A Connecticut Yankee in King Arthur's Court
by Mark Twain
"When Connecticut mechanic and foreman Hank Morgan is knocked unconscious, he wakes not to the familiar scenes of nineteenth-century America but to the bewildering sights and sounds of sixth-century Camelot. Although confused at first and quickly imprisoned, he soon realises that his knowledge of the future can transform his fate. But the Connecticut Yankee wishes for more than simply a place at the Round Table. Soon, he begins a far greater struggle: to bring American democratic ideals to Old England."Hank never gives up his wonderful way of talking to the 6th century English using his 19th century vernacular: "Do they knock off at noon?" "Where do they hang out?" despite being met by baffled incomprehension. He likens their speech to a version of English that is closer to German: "Whenever the literary German dives into a sentence, that is the last you are going to see of him till he emerges on the other side of his Atlantic with his verb in his mouth."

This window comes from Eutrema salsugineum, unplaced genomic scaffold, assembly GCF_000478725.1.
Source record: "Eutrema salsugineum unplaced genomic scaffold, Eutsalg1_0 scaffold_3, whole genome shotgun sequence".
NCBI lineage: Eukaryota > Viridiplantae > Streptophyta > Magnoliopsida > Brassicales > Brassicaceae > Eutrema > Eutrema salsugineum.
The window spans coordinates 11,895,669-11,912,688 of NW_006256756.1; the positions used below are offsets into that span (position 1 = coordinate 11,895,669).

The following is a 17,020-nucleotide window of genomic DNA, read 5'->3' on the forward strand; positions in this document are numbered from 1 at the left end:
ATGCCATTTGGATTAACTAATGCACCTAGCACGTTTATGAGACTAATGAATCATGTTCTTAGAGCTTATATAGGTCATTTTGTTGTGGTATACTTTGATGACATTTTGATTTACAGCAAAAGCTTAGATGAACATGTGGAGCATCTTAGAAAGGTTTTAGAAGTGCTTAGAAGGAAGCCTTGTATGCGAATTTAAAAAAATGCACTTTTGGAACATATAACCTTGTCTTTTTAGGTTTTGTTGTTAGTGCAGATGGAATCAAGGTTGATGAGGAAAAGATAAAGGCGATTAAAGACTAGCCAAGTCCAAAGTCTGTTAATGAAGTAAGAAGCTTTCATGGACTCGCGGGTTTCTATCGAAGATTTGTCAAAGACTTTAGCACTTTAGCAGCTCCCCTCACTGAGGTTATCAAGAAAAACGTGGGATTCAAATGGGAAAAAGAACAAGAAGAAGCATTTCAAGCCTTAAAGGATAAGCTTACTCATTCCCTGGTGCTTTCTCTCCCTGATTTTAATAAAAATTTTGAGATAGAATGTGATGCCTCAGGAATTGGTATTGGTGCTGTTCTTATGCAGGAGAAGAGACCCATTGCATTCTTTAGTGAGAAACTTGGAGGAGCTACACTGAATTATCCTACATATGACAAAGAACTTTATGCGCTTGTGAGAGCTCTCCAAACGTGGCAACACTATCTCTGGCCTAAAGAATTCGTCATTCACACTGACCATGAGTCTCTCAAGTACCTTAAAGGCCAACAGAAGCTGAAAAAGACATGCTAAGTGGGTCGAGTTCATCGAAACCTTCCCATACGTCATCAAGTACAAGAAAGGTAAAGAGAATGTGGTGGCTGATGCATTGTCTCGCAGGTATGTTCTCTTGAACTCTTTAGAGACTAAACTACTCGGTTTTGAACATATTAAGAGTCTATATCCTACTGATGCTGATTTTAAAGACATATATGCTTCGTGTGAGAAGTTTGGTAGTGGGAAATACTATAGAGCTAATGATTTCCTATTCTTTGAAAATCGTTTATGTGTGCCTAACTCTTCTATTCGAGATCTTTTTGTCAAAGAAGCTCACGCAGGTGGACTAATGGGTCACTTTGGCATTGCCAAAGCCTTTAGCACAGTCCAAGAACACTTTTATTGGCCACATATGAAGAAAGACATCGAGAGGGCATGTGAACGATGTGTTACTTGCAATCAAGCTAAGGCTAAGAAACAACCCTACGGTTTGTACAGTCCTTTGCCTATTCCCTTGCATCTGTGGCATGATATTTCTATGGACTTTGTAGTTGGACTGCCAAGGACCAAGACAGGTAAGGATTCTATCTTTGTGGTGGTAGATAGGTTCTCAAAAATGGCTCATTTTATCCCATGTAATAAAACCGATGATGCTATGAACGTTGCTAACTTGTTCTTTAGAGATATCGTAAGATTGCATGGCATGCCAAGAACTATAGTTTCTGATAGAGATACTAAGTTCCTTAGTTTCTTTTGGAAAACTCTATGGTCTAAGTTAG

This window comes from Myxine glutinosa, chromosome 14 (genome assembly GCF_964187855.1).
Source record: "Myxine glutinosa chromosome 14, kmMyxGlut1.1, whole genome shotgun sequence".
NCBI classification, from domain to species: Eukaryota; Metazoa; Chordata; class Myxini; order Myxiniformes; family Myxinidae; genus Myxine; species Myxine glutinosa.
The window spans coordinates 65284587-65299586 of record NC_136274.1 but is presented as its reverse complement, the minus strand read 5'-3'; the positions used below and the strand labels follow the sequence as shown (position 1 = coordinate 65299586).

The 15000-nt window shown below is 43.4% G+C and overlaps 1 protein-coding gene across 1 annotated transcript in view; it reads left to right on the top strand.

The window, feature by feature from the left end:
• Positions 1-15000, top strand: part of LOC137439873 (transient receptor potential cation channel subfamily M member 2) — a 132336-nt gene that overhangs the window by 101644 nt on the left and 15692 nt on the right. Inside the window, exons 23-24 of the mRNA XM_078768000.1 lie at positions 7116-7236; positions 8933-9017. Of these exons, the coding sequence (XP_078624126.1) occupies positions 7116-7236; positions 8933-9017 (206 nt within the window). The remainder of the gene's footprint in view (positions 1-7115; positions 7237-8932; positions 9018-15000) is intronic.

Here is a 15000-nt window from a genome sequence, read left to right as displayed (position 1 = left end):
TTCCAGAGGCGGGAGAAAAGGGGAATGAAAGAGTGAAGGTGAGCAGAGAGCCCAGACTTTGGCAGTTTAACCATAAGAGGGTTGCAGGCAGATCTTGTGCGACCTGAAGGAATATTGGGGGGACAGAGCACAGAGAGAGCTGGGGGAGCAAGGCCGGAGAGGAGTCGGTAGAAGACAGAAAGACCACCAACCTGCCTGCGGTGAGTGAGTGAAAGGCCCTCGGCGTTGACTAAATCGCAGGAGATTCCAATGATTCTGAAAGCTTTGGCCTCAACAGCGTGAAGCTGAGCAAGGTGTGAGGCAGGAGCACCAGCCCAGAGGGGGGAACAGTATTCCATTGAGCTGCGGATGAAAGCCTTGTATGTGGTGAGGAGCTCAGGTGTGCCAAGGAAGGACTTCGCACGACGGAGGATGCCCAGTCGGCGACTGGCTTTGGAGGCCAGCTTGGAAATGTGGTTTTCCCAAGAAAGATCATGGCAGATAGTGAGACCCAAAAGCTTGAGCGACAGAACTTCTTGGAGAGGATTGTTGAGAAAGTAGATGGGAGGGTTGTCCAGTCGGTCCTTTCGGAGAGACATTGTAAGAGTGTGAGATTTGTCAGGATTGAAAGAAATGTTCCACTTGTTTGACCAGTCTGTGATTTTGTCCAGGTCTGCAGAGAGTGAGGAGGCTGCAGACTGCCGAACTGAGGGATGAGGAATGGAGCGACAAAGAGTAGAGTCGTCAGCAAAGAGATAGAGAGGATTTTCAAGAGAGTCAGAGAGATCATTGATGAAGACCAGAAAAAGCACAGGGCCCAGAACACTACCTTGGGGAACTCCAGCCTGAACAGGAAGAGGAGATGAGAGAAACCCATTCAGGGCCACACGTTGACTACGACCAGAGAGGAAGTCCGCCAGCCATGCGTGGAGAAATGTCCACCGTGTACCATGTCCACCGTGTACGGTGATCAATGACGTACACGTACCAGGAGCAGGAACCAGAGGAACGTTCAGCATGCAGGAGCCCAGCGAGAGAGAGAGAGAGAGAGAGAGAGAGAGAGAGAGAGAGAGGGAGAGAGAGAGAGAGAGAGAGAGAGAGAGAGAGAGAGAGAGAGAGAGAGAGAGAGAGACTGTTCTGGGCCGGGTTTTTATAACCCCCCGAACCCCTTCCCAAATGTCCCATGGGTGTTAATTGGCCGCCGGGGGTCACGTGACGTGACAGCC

I've really enjoyed this, until quite near the end when it starts to get a bit violent. I first read it when I was much younger, and didn't understand half the jokes. I'm fairly sure my limited knowledge of Mark Twain's America means I've missed a few this time too.
Eats, Shoots and Leaves
by Lynne Truss
"When social histories come to be written of the first decade of the 21st century, people will note a turning point in 2003 when declining standards of punctuation were reversed. Linguists will record Lynne Truss as the saviour of the semi-colon and the avenging angel of the apostrophe."I got this out of the library to read the first time because it was causing so much media fuss - I didn't want to follow the crowd and buy it. [Pity I didn't follow the same principle with the Da Vinci Code; now I'm left with a copy I don't want and nobody is going to take off me.] It was brilliant, so now I've mooched it from Bookmooch (I can't publicise that site enough!).
What I didn't know, because the library book didn't have it, is that the paperback comes with a Punctuation Repair Kit - stickers with punctuation printed on it plus some stickers to obliterate punctuation in the wrong place. I love it!
Another reason I wanted to read the book again was this blog. It's been a long time since school, and I used to know the rules for punctuation, but then I found myself using quote marks and brackets and I didn't know whether to put the punctuation inside or outside when I finish a sentence (like this). (Or this?) And where does the punctuation go with quotes? I'm going to have to get used to the answer, which includes 'double' punctuation, which looks very odd to me. There's an example at the end of the last paragraph but one.